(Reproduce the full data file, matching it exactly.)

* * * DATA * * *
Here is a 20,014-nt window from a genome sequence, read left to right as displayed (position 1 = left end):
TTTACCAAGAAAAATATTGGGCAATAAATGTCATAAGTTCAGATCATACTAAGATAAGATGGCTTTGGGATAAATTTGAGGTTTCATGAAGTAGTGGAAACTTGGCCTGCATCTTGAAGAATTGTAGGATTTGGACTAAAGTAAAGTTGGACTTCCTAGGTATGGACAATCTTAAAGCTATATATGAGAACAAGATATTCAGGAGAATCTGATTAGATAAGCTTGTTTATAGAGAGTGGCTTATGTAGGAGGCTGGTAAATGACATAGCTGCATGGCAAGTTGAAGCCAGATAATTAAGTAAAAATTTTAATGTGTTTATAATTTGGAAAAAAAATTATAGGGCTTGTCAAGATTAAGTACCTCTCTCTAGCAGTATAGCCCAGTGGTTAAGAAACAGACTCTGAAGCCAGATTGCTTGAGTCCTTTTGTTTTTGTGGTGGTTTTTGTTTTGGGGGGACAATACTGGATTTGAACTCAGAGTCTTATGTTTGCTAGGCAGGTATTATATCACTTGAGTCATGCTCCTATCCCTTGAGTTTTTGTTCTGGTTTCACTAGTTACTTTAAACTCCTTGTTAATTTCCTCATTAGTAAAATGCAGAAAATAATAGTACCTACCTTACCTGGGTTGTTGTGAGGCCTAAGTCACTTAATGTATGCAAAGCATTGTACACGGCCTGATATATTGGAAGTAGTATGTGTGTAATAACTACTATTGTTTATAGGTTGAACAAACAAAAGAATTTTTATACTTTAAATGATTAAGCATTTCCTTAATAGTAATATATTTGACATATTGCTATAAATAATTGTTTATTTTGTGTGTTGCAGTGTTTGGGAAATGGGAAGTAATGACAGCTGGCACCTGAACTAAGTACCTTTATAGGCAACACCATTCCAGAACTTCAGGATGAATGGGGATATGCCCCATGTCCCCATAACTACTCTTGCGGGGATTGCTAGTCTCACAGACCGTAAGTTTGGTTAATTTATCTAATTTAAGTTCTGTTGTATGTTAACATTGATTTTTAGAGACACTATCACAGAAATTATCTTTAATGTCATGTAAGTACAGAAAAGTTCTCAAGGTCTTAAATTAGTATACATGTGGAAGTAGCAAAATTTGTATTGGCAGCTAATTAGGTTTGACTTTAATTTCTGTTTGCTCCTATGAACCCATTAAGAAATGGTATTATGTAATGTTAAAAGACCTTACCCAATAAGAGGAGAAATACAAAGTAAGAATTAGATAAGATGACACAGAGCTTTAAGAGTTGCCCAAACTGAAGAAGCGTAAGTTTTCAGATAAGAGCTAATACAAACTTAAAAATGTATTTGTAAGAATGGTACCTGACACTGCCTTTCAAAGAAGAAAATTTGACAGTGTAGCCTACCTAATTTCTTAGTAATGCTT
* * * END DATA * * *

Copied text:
Here is a 20,014-nt window from a genome sequence, read left to right as displayed (position 1 = left end):
TTTACCAAGAAAAATATTGGGCAATAAATGTCATAAGTTCAGATCATACTAAGATAAGATGGCTTTGGGATAAATTTGAGGTTTCATGAAGTAGTGGAAACTTGGCCTGCATCTTGAAGAATTGTAGGATTTGGACTAAAGTAAAGTTGGACTTCCTAGGTATGGACAATCTTAAAGCTATATATGAGAACAAGATATTCAGGAGAATCTGATTAGATAAGCTTGTTTATAGAGAGTGGCTTATGTAGGAGGCTGGTAAATGACATAGCTGCATGGCAAGTTGAAGCCAGATAATTAAGTAAAAATTTTAATGTGTTTATAATTTGGAAAAAAAATTATAGGGCTTGTCAAGATTAAGTACCTCTCTCTAGCAGTATAGCCCAGTGGTTAAGAAACAGACTCTGAAGCCAGATTGCTTGAGTCCTTTTGTTTTTGTGGTGGTTTTTGTTTTGGGGGGACAATACTGGATTTGAACTCAGAGTCTTATGTTTGCTAGGCAGGTATTATATCACTTGAGTCATGCTCCTATCCCTTGAGTTTTTGTTCTGGTTTCACTAGTTACTTTAAACTCCTTGTTAATTTCCTCATTAGTAAAATGCAGAAAATAATAGTACCTACCTTACCTGGGTTGTTGTGAGGCCTAAGTCACTTAATGTATGCAAAGCATTGTACACGGCCTGATATATTGGAAGTAGTATGTGTGTAATAACTACTATTGTTTATAGGTTGAACAAACAAAAGAATTTTTATACTTTAAATGATTAAGCATTTCCTTAATAGTAATATATTTGACATATTGCTATAAATAATTGTTTATTTTGTGTGTTGCAGTGTTTGGGAAATGGGAAGTAATGACAGCTGGCACCTGAACTAAGTACCTTTATAGGCAACACCATTCCAGAACTTCAGGATGAATGGGGATATGCCCCATGTCCCCATAACTACTCTTGCGGGGATTGCTAGTCTCACAGACCGTAAGTTTGGTTAATTTATCTAATTTAAGTTCTGTTGTATGTTAACATTGATTTTTAGAGACACTATCACAGAAATTATCTTTAATGTCATGTAAGTACAGAAAAGTTCTCAAGGTCTTAAATTAGTATACATGTGGAAGTAGCAAAATTTGTATTGGCAGCTAATTAGGTTTGACTTTAATTTCTGTTTGCTCCTATGAACCCATTAAGAAATGGTATTATGTAATGTTAAAAGACCTTACCCAATAAGAGGAGAAATACAAAGTAAGAATTAGATAAGATGACACAGAGCTTTAAGAGTTGCCCAAACTGAAGAAGCGTAAGTTTTCAGATAAGAGCTAATACAAACTTAAAAATGTATTTGTAAGAATGGTACCTGACACTGCCTTTCAAAGAAGAAAATTTGACAGTGTAGCCTACCTAATTTCTTAGTAATGCTT